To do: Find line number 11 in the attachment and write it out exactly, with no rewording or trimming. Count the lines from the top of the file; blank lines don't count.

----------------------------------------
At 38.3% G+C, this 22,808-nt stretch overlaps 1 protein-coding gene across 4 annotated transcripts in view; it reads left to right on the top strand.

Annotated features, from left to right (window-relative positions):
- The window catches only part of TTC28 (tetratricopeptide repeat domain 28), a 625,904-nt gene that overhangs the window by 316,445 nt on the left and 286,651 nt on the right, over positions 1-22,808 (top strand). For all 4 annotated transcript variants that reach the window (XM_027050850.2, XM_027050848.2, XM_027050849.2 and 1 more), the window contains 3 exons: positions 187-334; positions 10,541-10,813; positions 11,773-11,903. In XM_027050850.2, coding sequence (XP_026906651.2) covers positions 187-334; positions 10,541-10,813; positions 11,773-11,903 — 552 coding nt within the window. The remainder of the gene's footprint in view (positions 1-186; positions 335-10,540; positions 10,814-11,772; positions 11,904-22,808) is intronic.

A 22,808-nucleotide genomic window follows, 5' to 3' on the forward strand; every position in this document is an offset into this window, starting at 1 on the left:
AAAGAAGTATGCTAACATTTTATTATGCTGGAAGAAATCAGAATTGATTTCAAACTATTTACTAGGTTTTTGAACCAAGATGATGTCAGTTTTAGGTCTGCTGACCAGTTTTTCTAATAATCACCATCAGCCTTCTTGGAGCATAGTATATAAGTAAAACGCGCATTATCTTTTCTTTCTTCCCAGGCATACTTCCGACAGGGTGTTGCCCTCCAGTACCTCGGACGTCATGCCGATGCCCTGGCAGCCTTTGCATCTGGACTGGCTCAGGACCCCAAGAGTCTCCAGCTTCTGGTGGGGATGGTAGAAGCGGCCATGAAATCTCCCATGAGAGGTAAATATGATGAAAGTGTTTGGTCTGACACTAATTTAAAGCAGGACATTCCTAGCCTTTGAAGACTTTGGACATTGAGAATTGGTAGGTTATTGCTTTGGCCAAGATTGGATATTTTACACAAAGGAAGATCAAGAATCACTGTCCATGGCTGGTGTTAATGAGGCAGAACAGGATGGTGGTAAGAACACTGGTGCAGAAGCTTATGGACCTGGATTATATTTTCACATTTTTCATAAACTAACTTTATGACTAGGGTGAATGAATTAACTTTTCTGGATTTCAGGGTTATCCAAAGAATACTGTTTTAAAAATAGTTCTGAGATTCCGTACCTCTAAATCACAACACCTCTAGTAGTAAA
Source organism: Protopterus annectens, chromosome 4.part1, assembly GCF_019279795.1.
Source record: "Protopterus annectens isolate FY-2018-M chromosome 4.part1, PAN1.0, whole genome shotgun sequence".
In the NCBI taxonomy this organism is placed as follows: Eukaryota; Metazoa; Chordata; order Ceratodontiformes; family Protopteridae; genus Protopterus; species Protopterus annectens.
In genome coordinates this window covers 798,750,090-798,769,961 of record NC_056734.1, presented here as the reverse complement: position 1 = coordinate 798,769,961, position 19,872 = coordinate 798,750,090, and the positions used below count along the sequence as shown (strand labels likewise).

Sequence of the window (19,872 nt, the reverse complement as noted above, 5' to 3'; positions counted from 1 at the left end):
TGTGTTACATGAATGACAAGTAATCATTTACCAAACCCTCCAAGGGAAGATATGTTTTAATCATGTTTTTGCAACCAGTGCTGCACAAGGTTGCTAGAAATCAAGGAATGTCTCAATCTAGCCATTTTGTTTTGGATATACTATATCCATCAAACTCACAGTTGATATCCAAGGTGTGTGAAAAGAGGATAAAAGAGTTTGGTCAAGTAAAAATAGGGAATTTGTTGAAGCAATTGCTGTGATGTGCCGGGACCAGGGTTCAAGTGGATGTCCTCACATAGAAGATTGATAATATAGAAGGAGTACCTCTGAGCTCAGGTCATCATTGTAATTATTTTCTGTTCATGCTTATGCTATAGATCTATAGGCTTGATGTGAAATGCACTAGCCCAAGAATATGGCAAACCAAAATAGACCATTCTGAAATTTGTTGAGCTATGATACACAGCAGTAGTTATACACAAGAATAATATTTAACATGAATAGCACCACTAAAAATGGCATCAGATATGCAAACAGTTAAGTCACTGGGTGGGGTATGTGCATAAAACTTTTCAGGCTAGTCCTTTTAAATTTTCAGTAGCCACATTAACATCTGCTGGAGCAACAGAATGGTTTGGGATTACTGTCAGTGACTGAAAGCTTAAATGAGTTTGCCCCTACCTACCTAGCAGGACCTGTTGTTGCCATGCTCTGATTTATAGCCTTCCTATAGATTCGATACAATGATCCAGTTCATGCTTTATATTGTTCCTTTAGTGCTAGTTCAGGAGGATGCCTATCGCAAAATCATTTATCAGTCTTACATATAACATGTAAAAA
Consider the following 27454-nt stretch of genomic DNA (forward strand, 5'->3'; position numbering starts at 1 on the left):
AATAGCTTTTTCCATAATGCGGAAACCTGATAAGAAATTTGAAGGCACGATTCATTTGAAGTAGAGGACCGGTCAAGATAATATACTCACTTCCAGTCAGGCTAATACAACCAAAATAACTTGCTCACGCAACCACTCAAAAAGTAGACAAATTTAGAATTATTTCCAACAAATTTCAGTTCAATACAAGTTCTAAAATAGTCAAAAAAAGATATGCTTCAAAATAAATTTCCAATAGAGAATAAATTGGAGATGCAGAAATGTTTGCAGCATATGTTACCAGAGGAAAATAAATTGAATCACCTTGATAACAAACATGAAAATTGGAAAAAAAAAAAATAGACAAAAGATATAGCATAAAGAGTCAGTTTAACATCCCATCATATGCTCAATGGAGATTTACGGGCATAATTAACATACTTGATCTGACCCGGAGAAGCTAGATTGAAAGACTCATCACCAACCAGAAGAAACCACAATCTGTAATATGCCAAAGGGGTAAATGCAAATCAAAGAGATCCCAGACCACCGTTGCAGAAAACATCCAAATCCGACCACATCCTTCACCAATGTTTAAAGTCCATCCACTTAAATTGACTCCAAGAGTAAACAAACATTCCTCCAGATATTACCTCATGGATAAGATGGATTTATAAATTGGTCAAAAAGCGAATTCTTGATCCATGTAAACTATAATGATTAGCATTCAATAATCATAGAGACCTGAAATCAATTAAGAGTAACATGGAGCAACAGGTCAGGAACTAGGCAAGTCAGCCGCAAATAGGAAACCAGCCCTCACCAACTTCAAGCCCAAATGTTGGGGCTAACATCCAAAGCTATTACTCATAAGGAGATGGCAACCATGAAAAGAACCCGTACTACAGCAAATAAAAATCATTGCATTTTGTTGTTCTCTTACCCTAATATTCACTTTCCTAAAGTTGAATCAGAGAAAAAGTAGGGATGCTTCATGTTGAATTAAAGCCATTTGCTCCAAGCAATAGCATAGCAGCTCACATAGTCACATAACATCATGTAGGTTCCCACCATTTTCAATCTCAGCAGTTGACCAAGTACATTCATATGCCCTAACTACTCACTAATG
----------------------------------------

TGTGTTACATGAATGACAAGTAATCATTTACCAAACCCTCCAAGGGAAGATATGTTTTAATCATGTTTTTGCAACCAGTGCTGCACAAGGTTGCTAGAAATCAAGGAATGTCTCAATCTAGCCATTTTGTTTTGGATATACTATATCCATCAAACTCACAGTTGATATCCAAGGTGTGTGAAAAGAGGATAAAAGAGTTTGGTCAAGTAAAAATAGGGAATTTGTTGAAGCAATTGCTGTGATGTGCCGGGACCAGGGTTCAAGTGGATGTCCTCACATAGAAGATTGATAATATAGAAGGAGTACCTCTGAGCTCAGGTCATCATTGTAATTATTTTCTGTTCATGCTTATGCTATAGATCTATAGGCTTGATGTGAAATGCACTAGCCCAAGAATATGGCAAACCAAAATAGACCATTCTGAAATTTGTTGAGCTATGATACACAGCAGTAGTTATACACAAGAATAATATTTAACATGAATAGCACCACTAAAAATGGCATCAGATATGCAAACAGTTAAGTCACTGGGTGGGGTATGTGCATAAAACTTTTCAGGCTAGTCCTTTTAAATTTTCAGTAGCCACATTAACATCTGCTGGAGCAACAGAATGGTTTGGGATTACTGTCAGTGACTGAAAGCTTAAATGAGTTTGCCCCTACCTACCTAGCAGGACCTGTTGTTGCCATGCTCTGATTTATAGCCTTCCTATAGATTCGATACAATGATCCAGTTCATGCTTTATATTGTTCCTTTAGTGCTAGTTCAGGAGGATGCCTATCGCAAAATCATTTATCAGTCTTACATATAACATGTAAAAA